What is RSV and how can I protect my baby? That's today's topic. I'm Dr. Cindy Gellner for The Scope.
What Is RSV?
So RSV is a common virus that usually affects the nose, throat, and lungs. RSV stands for respiratory syncytial virus. And, normally, for kids over the age of two and adults, it's just like a bad cold. But for those under two years old, and especially preemie babies, this can be very severe.
Symptoms of RSV are usually common cold symptoms: cough, runny nose. The difference is the runny nose is going to be significantly mucusy, copious amounts of mucus. You can get some redness of the eyes, coughing, sore, scratchy throat. In kids under the age of two, especially premature babies, we worry about something called bronchiolitis.
So in bronchiolitis, the virus attacks the small airways of the lungs, and it can cause cough, wheezing, fast breathing, and trouble breathing where they are doing what's called retractions. They're breathing so hard that you can actually see them sucking in air, and you can see indentations underneath their rib cage and in between their ribs, where they're really just trying to suck in as much air as possible.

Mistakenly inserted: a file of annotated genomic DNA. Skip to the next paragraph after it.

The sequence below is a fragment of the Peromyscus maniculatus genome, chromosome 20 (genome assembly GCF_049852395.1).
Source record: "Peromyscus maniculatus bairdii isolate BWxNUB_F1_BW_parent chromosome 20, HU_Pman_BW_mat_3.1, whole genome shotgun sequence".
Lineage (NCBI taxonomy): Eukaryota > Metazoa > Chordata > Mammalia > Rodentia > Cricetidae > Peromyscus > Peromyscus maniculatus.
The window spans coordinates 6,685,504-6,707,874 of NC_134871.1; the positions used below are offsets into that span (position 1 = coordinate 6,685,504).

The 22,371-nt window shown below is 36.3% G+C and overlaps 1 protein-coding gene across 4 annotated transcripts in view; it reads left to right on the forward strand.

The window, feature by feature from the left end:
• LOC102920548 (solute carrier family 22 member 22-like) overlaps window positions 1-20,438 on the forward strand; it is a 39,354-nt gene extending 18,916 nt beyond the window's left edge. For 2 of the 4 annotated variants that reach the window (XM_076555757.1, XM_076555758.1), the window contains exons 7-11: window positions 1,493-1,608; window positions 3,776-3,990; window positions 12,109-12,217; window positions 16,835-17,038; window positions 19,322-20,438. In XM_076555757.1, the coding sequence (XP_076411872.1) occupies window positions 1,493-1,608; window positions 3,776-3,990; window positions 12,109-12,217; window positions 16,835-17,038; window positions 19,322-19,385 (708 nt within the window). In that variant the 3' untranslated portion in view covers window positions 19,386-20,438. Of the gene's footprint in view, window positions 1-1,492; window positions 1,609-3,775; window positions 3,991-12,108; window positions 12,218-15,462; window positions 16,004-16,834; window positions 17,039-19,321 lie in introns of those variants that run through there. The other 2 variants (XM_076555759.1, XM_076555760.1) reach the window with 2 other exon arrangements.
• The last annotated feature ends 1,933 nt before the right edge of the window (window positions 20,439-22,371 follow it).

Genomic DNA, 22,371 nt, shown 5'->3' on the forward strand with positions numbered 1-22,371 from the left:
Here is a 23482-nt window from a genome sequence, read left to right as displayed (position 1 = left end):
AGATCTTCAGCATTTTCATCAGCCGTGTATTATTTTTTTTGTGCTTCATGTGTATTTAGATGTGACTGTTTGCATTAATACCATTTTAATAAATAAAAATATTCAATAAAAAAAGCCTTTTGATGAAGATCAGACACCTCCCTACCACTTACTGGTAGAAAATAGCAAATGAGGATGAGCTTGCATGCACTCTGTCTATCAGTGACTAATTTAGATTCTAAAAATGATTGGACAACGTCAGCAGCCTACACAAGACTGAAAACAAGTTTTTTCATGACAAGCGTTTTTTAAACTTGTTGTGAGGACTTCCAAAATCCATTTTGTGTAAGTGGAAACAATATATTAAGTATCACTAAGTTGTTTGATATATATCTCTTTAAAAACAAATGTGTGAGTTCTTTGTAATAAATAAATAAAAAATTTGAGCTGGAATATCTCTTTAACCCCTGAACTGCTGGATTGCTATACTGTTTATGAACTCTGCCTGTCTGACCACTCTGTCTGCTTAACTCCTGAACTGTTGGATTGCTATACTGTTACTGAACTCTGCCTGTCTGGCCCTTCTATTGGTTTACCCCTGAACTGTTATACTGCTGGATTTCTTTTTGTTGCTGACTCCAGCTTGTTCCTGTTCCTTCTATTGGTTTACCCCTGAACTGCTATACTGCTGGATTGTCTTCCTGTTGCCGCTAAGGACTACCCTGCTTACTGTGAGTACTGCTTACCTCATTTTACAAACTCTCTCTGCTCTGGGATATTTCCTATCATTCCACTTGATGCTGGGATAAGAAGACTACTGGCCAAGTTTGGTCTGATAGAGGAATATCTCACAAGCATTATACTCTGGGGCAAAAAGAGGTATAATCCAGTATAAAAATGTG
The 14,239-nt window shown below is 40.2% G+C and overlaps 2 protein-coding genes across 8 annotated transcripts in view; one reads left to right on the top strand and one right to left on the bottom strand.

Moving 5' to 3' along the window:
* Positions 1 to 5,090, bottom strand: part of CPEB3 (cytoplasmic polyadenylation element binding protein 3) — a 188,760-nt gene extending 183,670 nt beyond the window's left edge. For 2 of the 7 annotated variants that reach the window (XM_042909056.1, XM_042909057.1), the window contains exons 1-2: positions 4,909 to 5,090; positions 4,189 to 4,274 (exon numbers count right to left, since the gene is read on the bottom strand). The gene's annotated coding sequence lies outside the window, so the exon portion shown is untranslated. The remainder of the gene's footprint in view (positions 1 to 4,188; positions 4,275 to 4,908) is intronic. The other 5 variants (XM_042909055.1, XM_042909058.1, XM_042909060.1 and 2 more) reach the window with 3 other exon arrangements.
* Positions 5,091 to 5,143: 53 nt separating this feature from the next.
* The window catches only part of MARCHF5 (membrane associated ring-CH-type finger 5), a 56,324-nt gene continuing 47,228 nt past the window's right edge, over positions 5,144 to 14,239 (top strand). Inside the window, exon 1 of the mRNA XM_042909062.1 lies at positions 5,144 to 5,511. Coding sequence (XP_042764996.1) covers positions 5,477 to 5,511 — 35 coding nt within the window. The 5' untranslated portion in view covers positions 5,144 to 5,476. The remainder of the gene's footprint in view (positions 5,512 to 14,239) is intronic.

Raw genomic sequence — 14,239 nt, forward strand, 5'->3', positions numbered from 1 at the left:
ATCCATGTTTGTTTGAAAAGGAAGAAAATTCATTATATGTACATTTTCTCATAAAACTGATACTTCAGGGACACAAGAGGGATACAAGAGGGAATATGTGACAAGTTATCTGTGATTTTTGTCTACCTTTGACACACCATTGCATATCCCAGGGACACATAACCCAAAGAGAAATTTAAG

When your pediatrician listens to your baby's lungs, if they have RSV and bronchiolitis, it actually sounds like Rice Krispies in the lungs; it's just all crackly. Quite often, pediatricians are able to get a good idea if your child has RSV or not just based on the symptoms. Days three through five of an RSV illness are the worst; that's when they're the most symptomatic and again we can usually hear the crackles in the lungs. We can often take samples of mucus from the nose and test it for the virus to see if it is RSV and then we know how to be a little bit more aggressive with treating the viral illness your baby has, if it is positive.